This was the thing that finally gave me an alternative option that felt viable, and allowed me to feel more like I actually could explore differently.
I identified as purely non-binary for about 6 months before the next big epiphany.
This is where it all culminated. I had identified as non-binary for about 6 months until one specific private event was coming up, organized by a friend, and open to anyone. I knew the attendees would be mostly trans and non-binary or even gender fluid/agender in some cases, so it was a very safe to experiment.
In preparation for the event, I wanted to get some new clothes to wear. I went to a local thrift store and picked out some women’s clothes, notably a “little black dress”, and literally as soon as I put it on, it was like when I discovered autism several years prior. It just clicked.
That began about a year of intensely scooping up every piece of feminine clothing I found and liked mostly at thrift stores, I still did a lot of trial and error. Eventually I figured out my style, and I figured out what things I will actually wear.
I got started on hormones and I have no regrets about that, over a year in.
One thing I want to point out, and I have heard this from some other trans women as well. I’d never made the connection before, but all my life I had preferred the company of girls. I felt more comfortable with them and like they were talking more my speed emotionally. For a long time I chalked this up to being a straight boy and that “connection” was just being attracted to them. But as I got into my teens and twenties, I found myself wanting to be around women more than I was able to, and found myself at times trying to be somewhat controlling.
It only occurred to me after I began to transition that I had been trying really hard to live vicariously through the women in my life before, and when I would get frustrated with certain things they did (which I had no business being frustrated by), it was partly because I kind of felt like they were taking something away from me. Something I wanted but couldn’t have.
Once I was able to start living the way I truly wanted and not having to do so second-hand, it relieved a lot of tension and frustration and brought peace.
Something to consider for others.
You may also have noticed in the header for this section how I specified “transFEMININE” and put transgender in brackets. This is on purpose.
For a short time during early transition, I felt pressure to identify as a binary trans woman. The narrative is strong in the trans community that many trans people “have always felt like the gender they are transitioning to”, basically “since they were old enough to understand gender and gender roles”. If you don’t fit this narrative, some binary trans people will get mad at you, because there is a fear that if too many people say they’re trans but not 100% binary, that it will erode the supposed validity of it in the rest of society.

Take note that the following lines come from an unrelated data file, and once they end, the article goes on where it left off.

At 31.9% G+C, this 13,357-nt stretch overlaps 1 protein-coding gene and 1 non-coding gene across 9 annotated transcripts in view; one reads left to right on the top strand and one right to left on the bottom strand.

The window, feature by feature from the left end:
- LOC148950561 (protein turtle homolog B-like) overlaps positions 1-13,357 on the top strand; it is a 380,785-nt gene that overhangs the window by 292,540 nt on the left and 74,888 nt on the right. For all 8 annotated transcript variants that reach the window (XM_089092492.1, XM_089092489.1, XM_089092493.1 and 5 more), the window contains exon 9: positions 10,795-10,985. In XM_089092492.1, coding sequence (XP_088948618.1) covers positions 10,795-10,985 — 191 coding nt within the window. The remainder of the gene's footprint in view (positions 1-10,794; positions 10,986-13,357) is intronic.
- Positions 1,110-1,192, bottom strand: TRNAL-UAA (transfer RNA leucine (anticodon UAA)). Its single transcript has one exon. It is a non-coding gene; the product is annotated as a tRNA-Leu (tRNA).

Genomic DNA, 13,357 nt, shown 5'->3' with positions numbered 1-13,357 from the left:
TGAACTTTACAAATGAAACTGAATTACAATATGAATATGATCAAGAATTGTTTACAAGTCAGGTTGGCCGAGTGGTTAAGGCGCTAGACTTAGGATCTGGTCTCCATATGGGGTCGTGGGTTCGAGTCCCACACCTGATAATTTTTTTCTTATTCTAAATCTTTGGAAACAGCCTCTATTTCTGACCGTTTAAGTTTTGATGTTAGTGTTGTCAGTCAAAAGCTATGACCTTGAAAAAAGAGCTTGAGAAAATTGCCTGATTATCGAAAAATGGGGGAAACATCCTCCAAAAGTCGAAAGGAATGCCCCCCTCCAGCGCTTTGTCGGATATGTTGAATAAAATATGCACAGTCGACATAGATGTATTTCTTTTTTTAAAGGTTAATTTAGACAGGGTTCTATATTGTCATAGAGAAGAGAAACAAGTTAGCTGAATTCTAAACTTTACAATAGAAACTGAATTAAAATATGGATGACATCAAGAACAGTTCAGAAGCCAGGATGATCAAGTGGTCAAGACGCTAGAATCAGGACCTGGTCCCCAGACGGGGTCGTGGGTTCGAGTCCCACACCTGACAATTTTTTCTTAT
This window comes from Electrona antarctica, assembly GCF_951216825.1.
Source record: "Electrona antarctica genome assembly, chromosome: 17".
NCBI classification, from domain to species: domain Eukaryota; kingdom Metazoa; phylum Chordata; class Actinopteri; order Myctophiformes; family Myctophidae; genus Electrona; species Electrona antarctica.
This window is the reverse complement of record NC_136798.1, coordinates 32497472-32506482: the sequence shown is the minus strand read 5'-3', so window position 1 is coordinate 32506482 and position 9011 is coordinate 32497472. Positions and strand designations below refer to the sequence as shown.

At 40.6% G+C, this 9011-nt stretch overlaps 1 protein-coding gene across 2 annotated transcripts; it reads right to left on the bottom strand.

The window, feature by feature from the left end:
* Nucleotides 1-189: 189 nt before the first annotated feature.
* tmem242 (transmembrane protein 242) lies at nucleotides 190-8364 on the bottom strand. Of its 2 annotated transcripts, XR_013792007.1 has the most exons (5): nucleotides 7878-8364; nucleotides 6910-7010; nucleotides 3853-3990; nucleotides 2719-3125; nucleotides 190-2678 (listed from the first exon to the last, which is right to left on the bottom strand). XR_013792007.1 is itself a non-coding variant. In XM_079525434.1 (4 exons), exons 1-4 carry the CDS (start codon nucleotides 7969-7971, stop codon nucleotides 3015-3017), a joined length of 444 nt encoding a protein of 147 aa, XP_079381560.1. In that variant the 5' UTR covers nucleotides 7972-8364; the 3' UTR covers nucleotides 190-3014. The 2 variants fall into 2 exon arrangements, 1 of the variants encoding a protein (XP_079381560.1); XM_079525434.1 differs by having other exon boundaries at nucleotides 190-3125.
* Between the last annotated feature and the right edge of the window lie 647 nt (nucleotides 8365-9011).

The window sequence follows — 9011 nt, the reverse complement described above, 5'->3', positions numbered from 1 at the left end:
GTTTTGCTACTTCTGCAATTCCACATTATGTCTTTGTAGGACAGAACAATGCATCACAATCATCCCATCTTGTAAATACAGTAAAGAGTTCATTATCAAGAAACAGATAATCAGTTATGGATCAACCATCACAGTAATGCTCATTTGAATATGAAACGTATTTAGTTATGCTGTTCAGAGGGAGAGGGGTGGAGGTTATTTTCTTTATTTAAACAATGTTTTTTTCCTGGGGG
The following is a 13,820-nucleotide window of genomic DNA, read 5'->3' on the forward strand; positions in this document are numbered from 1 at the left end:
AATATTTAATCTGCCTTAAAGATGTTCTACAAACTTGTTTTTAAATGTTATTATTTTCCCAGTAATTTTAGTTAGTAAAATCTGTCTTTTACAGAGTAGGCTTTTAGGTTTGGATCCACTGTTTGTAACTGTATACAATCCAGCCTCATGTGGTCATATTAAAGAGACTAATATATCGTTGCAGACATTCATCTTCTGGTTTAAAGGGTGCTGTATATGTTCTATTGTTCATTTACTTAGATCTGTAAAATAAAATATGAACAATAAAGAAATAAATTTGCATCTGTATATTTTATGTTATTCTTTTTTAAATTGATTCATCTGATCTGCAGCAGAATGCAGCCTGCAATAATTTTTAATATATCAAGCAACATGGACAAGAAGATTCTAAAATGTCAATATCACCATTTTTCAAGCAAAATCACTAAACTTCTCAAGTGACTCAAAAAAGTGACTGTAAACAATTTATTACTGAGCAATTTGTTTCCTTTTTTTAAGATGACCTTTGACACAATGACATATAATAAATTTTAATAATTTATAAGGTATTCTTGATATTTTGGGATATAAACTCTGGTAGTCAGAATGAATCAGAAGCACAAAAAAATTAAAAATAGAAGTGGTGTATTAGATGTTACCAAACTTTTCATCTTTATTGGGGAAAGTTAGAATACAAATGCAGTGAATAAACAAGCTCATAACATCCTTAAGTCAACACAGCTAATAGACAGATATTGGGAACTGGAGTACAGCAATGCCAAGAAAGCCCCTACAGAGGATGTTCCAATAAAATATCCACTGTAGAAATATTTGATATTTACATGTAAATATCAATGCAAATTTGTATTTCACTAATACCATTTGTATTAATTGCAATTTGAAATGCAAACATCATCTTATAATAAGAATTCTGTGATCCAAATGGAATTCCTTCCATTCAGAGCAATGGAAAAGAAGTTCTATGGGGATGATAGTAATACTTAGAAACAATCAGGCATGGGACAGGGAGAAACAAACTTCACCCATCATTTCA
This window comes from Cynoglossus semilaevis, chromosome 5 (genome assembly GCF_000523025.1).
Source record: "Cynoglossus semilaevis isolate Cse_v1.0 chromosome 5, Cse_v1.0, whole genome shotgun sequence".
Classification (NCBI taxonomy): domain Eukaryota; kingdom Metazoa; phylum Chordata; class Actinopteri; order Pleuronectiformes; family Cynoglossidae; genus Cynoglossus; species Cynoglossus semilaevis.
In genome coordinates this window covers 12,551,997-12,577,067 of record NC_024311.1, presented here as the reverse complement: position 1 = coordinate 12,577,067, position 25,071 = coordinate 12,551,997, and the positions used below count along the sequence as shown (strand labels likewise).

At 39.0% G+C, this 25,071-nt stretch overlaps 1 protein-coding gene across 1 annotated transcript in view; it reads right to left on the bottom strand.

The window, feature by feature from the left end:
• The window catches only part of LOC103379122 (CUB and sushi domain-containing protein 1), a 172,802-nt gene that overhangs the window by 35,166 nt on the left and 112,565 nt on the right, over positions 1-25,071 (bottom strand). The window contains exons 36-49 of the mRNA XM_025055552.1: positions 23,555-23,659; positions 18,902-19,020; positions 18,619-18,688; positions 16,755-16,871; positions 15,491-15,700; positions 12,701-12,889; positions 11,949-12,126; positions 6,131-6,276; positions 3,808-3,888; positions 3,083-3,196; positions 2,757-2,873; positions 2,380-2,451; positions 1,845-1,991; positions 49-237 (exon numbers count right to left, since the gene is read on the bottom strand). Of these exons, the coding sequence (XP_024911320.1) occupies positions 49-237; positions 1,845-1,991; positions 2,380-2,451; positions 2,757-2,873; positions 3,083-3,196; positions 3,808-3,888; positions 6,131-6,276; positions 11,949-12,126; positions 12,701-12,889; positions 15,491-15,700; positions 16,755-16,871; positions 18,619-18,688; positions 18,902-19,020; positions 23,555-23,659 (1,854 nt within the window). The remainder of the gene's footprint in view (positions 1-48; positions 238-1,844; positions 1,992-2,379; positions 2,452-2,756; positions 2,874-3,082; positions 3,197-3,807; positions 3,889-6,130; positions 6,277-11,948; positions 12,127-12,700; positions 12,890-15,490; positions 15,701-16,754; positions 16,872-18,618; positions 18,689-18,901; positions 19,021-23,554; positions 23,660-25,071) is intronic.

In other words, if you’re not 100% binary trans some people want you to rather identify as a crossdresser or just genderqueer or something. But with the continued rise and visibility of non-binary and genderqueer people, I think that is forcing trans people to be more accepted. At least they are (in outdated modes of thinking) “conforming to a normal expectation”. Many people get stupidly annoyed when they can’t tell what gender someone is.
And while the “always felt different” aspect is technically true of me, given some of the experiences and thoughts and feelings I have read from other trans women, I can’t say I feel the exact same way. Everyone’s story is a little bit different. I think it might have been easier had I just always known I would be happier as a girl. Instead of spending 3 decades “trying to make the best of the hand I was dealt”.
I never had extreme, crippling dysphoria. I don’t utterly hate my penis (I do wish it was detachable at the very least). It’s possible that had I been aware much earlier of the possibility of living as a different gender than you were assigned at birth, maybe I would have transitioned much earlier and maybe I would have made some different choices. But from the moment I realized that yes, I would rather live as a feminine person than a masculine one, I have also consistently felt that I am not a binary female.
I may be 95% female and 5% other (0% male).
And that’s why I still identify as technically non-binary, even though I’m strongly femme the majority of the time. I’m happy on hormones, I’m happy without facial and body hair, I’m very happy to have long hair, I’m very happy in dresses, and jewelry, and frills.
I had my IDs changed to say that my sex is F. For most intents and purposes I am a woman.
I am transgender because I don’t identify with my gender assigned at birth. I am transfeminine because I transitioned to be a feminine person, and that’s who and what I am.
Thank you for reading, and hopefully this gave you some insight or was just enjoyable to read. I can be reached with questions, comments, or corrections (where applicable) at firstname.lastname@example.org.
If you want to check out my other various work and projects you can find them at www.artemiscreates.com.